V September/October 2002

Dial M for Milla When we last saw actress Milla Jovovich and director Wim Wenders together, he was playing out his obsessions with American trash culture, and she was playing a burned-out prostitute with a taste for high-minded literature in Wenders's film The Million Dollar Hotel. Together again on opening night of Wenders's exhibition of photographs at the Guggenheim Bilbao, the two talk about Madness, the Australian outback, and the best way to kill a zombie.

Wim Wenders: So Milla, Millaka, how is life?

Milla Jovovich: Well, life is good. I'm ironing a shirt here in Bilbao because the room service here, housekeeping, is closed because it's Monday, and, you see, people don't work here on Monday because Monday they are recovering from Sunday.

WW: But that's not so bad. When we arrived here, there was a general strike. The whole city was on strike, and they were marching through the streets, and that's when we were hanging the show.

MJ: Well, I've gotta tell you, if this city has this kind of attitude and makes people steam and iron their own clothes when they are coming to see beautiful exhibits at the Guggenheim, this hotel is not gonna last. Sorry. I'm very bitter right now. To set the scene, we've got about half an hour before Wim's show opens, and I'm ironing my boyfriend's clothes.

WW: Yes, but it's a very, very beautiful purple shirt. Do you like purple?

MJ: You know, it's not really purple. I like dusty colors, and this is sort of vieux violet. "Old" violet. I like things that are faded, that have gray in them.

WW: But not in your boyfriends.

MJ: No, no. [Laughs] But on walls or shirts.

WW: So Bilbao. What else comes to your mind? Resident Evil? Define evil.

MJ: Well, if you look in the dictionary, the actual definition of evil is "to destroy".

WW: Like Evel Kneivel?

MJ: Well, I guess so.

WW: He destroyed himself, didn't he?

MJ: I guess self-destruction is a form of evil too. But any time you destroy rather than create I think is evil, whether it be in relationships or art or anything.

WW: Anyship.

MJ: Nothing should be destroyed. [Laughs] Except the zombies.

WW: What are the zombies exactly? I'm not into zombies myself. I think they stink.

MJ: What are zombies? Well, zombies are people that were injected by the T virus, and they died. And the T virus is --

WW: How do you catch that virus?

MJ: Well, through anything really. Through air, through water. It's a very advanced scientific experiment.

WW: But it only occurs in cities that start with a T, right? In Bilbao we can only catch the B virus.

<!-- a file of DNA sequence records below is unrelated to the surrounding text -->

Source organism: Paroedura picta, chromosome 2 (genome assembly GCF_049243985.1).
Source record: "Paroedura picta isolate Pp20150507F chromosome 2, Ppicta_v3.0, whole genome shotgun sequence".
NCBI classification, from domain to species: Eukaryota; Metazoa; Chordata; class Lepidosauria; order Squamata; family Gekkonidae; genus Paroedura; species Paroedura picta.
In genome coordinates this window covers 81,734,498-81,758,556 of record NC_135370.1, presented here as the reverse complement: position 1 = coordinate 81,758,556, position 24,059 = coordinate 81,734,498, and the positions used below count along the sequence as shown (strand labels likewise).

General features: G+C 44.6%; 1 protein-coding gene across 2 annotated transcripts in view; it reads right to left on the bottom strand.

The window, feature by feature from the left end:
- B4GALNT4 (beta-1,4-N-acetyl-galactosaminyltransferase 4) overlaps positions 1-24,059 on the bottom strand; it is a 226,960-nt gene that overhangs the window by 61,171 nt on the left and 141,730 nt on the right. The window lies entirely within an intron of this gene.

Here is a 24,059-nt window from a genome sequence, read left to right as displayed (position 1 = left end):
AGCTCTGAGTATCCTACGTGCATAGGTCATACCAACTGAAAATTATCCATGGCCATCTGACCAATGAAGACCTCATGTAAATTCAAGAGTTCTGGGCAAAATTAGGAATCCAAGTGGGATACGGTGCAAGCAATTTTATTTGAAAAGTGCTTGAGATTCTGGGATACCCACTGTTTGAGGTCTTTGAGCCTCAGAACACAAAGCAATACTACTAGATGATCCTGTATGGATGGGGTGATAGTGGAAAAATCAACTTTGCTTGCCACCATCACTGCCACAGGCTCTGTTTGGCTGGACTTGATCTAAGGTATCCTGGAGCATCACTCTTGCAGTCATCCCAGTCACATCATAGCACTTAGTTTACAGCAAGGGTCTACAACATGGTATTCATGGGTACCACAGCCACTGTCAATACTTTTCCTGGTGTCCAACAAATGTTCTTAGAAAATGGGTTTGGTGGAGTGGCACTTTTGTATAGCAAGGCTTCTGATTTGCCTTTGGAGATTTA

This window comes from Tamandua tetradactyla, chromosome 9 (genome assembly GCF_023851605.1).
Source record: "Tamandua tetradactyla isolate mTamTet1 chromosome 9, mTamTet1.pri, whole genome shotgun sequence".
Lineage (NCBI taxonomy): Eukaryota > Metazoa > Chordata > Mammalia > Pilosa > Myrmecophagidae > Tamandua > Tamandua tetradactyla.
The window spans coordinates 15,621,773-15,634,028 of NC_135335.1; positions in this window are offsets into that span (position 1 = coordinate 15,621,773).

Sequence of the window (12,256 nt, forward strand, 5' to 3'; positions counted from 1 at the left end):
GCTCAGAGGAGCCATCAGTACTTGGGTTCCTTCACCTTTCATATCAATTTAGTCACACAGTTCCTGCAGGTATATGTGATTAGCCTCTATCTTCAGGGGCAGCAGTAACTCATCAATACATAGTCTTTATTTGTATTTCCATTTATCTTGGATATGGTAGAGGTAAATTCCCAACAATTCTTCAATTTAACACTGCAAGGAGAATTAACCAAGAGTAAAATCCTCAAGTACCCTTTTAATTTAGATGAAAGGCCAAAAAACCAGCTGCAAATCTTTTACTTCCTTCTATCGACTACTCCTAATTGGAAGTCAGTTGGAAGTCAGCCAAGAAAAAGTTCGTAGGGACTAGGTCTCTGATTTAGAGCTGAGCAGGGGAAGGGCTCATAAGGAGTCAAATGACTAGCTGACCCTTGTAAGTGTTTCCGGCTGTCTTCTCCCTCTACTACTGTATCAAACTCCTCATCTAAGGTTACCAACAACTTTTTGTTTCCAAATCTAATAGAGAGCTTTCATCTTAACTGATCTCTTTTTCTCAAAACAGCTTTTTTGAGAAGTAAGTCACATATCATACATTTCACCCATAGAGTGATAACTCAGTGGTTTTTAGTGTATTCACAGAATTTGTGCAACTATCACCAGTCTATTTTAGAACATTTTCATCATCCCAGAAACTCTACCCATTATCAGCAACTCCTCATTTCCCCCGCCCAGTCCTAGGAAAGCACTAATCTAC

MJ: Wim, you're making me really nervous. You're pacing.

WW: Okay, I sit. I sit still. First rule for an interviewer, sit still, shut up.

MJ: So. T virus. You inject these people with it, and what it does is regenerate cellular growth. So if a person dies, it gives an electric shock to your cells and pretty much reanimates the body. So people don't really have minds, but they have this urge to feed.

WW: So out of cellular growth, we have cellular gross.

MJ: I'll tell you guys why Wim is in such a great mood and he's cracking all of these jokes. We're about to go see his amazing exhibit at the Guggenheim in Bilbao. Don't ask me why Bilbao --

WW: Because they have the Guggenheim here, and the Guggenheim has a big doggie in front of it, and it's beautiful.

MJ: The Guggenheim is amazing. I just wish it were in...Barcelona.

WW: But what about your doggie, as we are talking about doggies? Where is Madness?

MJ: Madness is at home. You know, she's been traveling around so much. She went to Cannes, and she went to Italy, and she went to Berlin, so I decided to leave her with grandma at home.

WW: Okay, so here goes a greeting to Madness, and now let's continue with the interview. So we know about the zombies, but what do we do with them now that they are around us with their T virus? We have to eighty-six them, right?

MJ: Well, you gotta shoot 'em in the head. Or break their neck. That's the only way to kill a zombie.

WW: You can't just, like, put them on television and make a talk show with them until they're dead?

MJ: Fact is, they don't really talk, ya know? They don't have any brain.

WW: But neither do the people on talk shows.

MJ: Wim, maybe when you make a zombie movie, you can put them on a talk show to kill them.

WW: I bet I do the Tonight Show with zombies and it will be a big success. So we get rid of the zombies. Once you shoot them in the head and break their necks you're rid of them, or do they still procrastinate or something?

MJ: You know, the problem with zombies is not the individual zombie. It's the mass of them. When there's one zombie, there's usually like 500 more, because the disease travels really quickly.

WW: How do you know they are zombies? Can they look like nice people?

MJ: No. They look really horrible. They look dead. I mean, it's the gross stuff that teenage boys like to go see in the movies.

WW: Ah, that's it. That's what it is.

MJ: Anyways, the fact is, zombies are zombies, but who cares about zombies anyways? It's just fun. Resident Evil was already out in America so --

WW: So if I see one, I'll call you. I have your mobile number. You bring Madness, and out with the zombies.